Because of the unusual shape of the Command Module, I needed to start off modeling the structure in 3D before ever cutting a single board. I don’t have a dedicated CAD program, so I’m doing my modeling in Blender. Hey — it’s free and it’s something I already know.
This image represents the two halves of the lower portion, which will separate into the “hatch half” and the “back half”. Not modeled here is the top portion that will include the docking tunnel and other stuff.
Even though the Command Module’s crew area was puny, the CM itself was fairly large. I found out just *HOW* large while modeling it – the structure shown above is 81″ from floor to top, which will *JUST BARELY* fit thru my garage door! And that’s after changing the structure of the base to use 2×3 boards instead of more standard 2×4 boards. I also reduced the size of the casters from 4″ to 3″, which required adding additional casters to make up for the reduction in load capacity.
The geometry is pretty tricky, what with all the compound angles, so I purchased a new sliding arm laser-guided compound miter saw from the Brookwood Home Depot, who is a partner for this project. The staff there was also very helpful in assisting with the selection of some good 2×3 boards. 2×3 boards are not known for their uniform straightness, so having them help me sort thru the stack to find some good pieces was welcome. I also got some 10-foot-long 2x4s, and cut them down to 2×3 with my table saw since they don’t carry 10-foot 2×3 boards.
After carefully measuring lengths and angles, I cut the pieces to spec. Because these particular beams are load-bearing, I doubled them up. To help ensure they stay good and straight, I clamped each pair together and fastened them with tie plates and coarse-thread screws. I then fastened the pieces together at the center junction with tie plates. I applied the tie plates only to one side, since the other side will be fastened with the plywood floor of the crew compartment. This is for the “hatch half” – I will eventually need to make a second one just like it for the “back half”.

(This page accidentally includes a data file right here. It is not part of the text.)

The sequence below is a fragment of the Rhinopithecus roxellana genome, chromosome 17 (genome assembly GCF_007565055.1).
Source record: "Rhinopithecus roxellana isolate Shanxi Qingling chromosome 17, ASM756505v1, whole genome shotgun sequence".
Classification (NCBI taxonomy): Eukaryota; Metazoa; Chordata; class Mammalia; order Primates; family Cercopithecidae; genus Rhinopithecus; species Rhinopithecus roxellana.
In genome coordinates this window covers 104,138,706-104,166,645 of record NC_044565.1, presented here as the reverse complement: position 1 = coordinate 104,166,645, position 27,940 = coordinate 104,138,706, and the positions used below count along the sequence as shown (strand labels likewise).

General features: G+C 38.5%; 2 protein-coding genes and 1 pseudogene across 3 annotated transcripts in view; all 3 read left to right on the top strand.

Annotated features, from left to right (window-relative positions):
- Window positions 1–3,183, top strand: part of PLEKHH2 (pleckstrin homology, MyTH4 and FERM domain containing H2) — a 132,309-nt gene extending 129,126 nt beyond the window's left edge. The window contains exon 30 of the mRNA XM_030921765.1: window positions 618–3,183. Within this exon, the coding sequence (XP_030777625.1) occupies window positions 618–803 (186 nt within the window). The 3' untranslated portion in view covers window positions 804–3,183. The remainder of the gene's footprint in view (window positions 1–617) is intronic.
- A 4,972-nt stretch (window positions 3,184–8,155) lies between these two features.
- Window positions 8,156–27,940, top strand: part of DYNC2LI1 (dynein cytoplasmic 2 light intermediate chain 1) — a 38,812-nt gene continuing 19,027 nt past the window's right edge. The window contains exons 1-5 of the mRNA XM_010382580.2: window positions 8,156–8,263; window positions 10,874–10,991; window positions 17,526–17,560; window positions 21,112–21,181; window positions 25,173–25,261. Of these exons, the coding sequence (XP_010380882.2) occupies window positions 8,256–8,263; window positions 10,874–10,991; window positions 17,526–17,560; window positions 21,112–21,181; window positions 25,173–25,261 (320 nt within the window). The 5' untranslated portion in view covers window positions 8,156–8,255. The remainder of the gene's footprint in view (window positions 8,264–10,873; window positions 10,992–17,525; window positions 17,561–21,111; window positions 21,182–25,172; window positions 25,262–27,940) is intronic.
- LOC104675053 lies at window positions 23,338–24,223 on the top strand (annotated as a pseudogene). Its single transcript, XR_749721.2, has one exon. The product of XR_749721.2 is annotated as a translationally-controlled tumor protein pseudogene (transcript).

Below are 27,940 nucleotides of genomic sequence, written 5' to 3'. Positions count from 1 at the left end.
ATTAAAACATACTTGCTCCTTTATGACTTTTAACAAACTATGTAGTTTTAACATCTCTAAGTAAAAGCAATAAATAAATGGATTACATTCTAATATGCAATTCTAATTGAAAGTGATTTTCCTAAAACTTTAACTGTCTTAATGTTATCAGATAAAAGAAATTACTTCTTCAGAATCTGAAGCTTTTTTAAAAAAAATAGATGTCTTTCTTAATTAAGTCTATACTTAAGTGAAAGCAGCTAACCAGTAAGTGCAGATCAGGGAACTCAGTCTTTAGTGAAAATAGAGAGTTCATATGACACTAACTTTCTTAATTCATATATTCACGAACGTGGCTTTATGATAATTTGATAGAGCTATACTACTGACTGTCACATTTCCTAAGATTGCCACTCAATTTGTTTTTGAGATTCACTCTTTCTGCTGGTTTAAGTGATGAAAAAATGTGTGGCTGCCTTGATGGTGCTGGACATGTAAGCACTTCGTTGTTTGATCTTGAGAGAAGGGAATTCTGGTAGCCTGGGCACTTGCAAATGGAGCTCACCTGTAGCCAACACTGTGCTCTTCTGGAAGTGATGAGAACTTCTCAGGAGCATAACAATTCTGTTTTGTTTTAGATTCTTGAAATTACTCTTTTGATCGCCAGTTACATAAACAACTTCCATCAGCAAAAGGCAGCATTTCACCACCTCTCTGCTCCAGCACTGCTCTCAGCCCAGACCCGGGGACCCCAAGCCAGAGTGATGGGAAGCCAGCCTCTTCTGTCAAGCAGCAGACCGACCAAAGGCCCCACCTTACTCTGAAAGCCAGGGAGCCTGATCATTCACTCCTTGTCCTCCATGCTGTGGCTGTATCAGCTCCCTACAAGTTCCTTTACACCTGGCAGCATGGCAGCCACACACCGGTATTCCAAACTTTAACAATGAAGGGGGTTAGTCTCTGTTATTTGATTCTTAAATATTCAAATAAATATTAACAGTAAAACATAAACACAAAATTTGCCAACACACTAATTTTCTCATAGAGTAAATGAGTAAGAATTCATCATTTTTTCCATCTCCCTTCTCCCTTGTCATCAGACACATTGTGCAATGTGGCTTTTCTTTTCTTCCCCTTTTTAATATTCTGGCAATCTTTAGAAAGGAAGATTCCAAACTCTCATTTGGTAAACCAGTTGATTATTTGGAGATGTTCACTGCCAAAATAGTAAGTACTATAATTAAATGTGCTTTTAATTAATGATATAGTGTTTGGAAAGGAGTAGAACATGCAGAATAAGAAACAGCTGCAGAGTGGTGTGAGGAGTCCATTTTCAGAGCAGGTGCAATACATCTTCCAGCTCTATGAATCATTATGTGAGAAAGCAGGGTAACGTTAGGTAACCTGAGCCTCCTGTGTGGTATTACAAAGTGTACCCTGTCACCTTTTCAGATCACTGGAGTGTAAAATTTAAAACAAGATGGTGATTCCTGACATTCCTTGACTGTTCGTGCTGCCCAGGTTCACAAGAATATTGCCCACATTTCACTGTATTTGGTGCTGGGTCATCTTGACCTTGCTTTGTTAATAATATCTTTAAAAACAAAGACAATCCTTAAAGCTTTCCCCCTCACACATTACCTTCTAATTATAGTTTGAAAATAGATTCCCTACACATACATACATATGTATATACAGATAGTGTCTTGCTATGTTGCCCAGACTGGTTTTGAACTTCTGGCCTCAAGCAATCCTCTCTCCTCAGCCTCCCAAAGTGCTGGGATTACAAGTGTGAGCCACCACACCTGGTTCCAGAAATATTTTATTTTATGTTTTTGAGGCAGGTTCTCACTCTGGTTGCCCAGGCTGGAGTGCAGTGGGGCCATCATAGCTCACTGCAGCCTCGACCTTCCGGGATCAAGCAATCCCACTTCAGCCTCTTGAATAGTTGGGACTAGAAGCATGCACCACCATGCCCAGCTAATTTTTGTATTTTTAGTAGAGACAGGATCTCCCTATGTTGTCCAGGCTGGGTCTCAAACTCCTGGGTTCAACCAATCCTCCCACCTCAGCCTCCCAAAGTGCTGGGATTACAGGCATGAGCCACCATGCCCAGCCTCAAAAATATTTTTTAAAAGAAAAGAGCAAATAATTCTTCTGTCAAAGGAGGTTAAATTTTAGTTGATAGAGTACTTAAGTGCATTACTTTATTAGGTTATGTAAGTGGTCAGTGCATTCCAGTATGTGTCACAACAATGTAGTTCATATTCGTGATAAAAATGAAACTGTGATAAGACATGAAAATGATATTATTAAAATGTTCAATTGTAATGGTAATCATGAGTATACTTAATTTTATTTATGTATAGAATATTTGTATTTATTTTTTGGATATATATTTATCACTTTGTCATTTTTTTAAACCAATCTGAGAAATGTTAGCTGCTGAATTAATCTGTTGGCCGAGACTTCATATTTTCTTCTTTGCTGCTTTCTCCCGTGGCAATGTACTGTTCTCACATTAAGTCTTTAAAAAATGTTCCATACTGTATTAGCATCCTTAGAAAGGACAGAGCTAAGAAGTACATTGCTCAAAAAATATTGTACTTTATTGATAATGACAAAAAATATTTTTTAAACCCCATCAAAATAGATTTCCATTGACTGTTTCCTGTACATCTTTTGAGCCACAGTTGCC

Once I had the first beams in place, I started work on the bracing between them. The inner braces not only provide lateral strength to the base, but will help support the crew compartment floor. The outer braces and the braces between them and the inner braces will support the first of the angled pieces that will be added in later steps. I fastened the braces to the beams and to each other with angle tie brackets and coarse-thread screws. Because some of the screws are close to the ends of the braces which have angled cuts, I drilled pilot holes to help prevent the braces from splitting.
When the bracing was finished, I spray-painted the outer portion flat black. This portion is likely to be visible on the completed structure, so I wanted it to look good, but also to be inconspicuous. Finally, I fastened 8 polyurethane 3″ swivel casters to the base at strategic locations to help evenly distribute the weight. All of them have brakes, but once completed only 5 or 6 can be reached to activate the brakes. Each caster supports a max of 175 pounds, so the set of 8 can support 1400 pounds per half, or 2800 pounds total! I don’t expect the CM to come anywhere *NEAR* that, but when you consider 3 people in the astronaut couches and perhaps one more inside taking photos, the large load capacity will be important.